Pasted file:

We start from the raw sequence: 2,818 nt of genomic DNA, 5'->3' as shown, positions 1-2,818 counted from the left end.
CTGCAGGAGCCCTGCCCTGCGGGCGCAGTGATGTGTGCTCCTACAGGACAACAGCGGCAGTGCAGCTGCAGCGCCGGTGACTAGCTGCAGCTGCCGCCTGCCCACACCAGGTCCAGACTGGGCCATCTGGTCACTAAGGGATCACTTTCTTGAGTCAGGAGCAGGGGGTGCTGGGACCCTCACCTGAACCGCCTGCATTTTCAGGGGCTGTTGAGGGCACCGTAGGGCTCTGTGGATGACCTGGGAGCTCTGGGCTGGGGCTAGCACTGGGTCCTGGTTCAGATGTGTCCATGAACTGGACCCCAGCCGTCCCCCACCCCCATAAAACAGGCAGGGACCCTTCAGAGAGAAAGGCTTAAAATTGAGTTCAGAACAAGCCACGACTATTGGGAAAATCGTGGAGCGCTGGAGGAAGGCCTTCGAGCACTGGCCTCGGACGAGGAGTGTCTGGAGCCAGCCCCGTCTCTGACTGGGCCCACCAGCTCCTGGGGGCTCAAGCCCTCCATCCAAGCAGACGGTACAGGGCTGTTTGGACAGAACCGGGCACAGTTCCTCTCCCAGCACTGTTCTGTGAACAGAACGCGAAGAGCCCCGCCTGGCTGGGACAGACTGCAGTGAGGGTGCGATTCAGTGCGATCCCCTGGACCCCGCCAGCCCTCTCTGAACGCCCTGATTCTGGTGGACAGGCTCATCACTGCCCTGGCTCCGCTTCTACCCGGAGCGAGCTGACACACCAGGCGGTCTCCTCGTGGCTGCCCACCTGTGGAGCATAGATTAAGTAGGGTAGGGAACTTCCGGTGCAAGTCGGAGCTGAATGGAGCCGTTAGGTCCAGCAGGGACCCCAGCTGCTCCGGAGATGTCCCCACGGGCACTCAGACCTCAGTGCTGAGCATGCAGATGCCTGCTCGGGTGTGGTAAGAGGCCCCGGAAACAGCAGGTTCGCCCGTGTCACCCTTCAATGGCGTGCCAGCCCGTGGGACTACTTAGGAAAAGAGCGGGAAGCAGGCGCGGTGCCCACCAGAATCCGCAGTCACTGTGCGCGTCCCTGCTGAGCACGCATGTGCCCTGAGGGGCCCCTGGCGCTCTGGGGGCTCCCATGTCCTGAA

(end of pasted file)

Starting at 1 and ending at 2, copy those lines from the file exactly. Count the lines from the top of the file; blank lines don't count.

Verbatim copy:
We start from the raw sequence: 2,818 nt of genomic DNA, 5'->3' as shown, positions 1-2,818 counted from the left end.
CTGCAGGAGCCCTGCCCTGCGGGCGCAGTGATGTGTGCTCCTACAGGACAACAGCGGCAGTGCAGCTGCAGCGCCGGTGACTAGCTGCAGCTGCCGCCTGCCCACACCAGGTCCAGACTGGGCCATCTGGTCACTAAGGGATCACTTTCTTGAGTCAGGAGCAGGGGGTGCTGGGACCCTCACCTGAACCGCCTGCATTTTCAGGGGCTGTTGAGGGCACCGTAGGGCTCTGTGGATGACCTGGGAGCTCTGGGCTGGGGCTAGCACTGGGTCCTGGTTCAGATGTGTCCATGAACTGGACCCCAGCCGTCCCCCACCCCCATAAAACAGGCAGGGACCCTTCAGAGAGAAAGGCTTAAAATTGAGTTCAGAACAAGCCACGACTATTGGGAAAATCGTGGAGCGCTGGAGGAAGGCCTTCGAGCACTGGCCTCGGACGAGGAGTGTCTGGAGCCAGCCCCGTCTCTGACTGGGCCCACCAGCTCCTGGGGGCTCAAGCCCTCCATCCAAGCAGACGGTACAGGGCTGTTTGGACAGAACCGGGCACAGTTCCTCTCCCAGCACTGTTCTGTGAACAGAACGCGAAGAGCCCCGCCTGGCTGGGACAGACTGCAGTGAGGGTGCGATTCAGTGCGATCCCCTGGACCCCGCCAGCCCTCTCTGAACGCCCTGATTCTGGTGGACAGGCTCATCACTGCCCTGGCTCCGCTTCTACCCGGAGCGAGCTGACACACCAGGCGGTCTCCTCGTGGCTGCCCACCTGTGGAGCATAGATTAAGTAGGGTAGGGAACTTCCGGTGCAAGTCGGAGCTGAATGGAGCCGTTAGGTCCAGCAGGGACCCCAGCTGCTCCGGAGATGTCCCCACGGGCACTCAGACCTCAGTGCTGAGCATGCAGATGCCTGCTCGGGTGTGGTAAGAGGCCCCGGAAACAGCAGGTTCGCCCGTGTCACCCTTCAATGGCGTGCCAGCCCGTGGGACTACTTAGGAAAAGAGCGGGAAGCAGGCGCGGTGCCCACCAGAATCCGCAGTCACTGTGCGCGTCCCTGCTGAGCACGCATGTGCCCTGAGGGGCCCCTGGCGCTCTGGGGGCTCCCATGTCCTGAA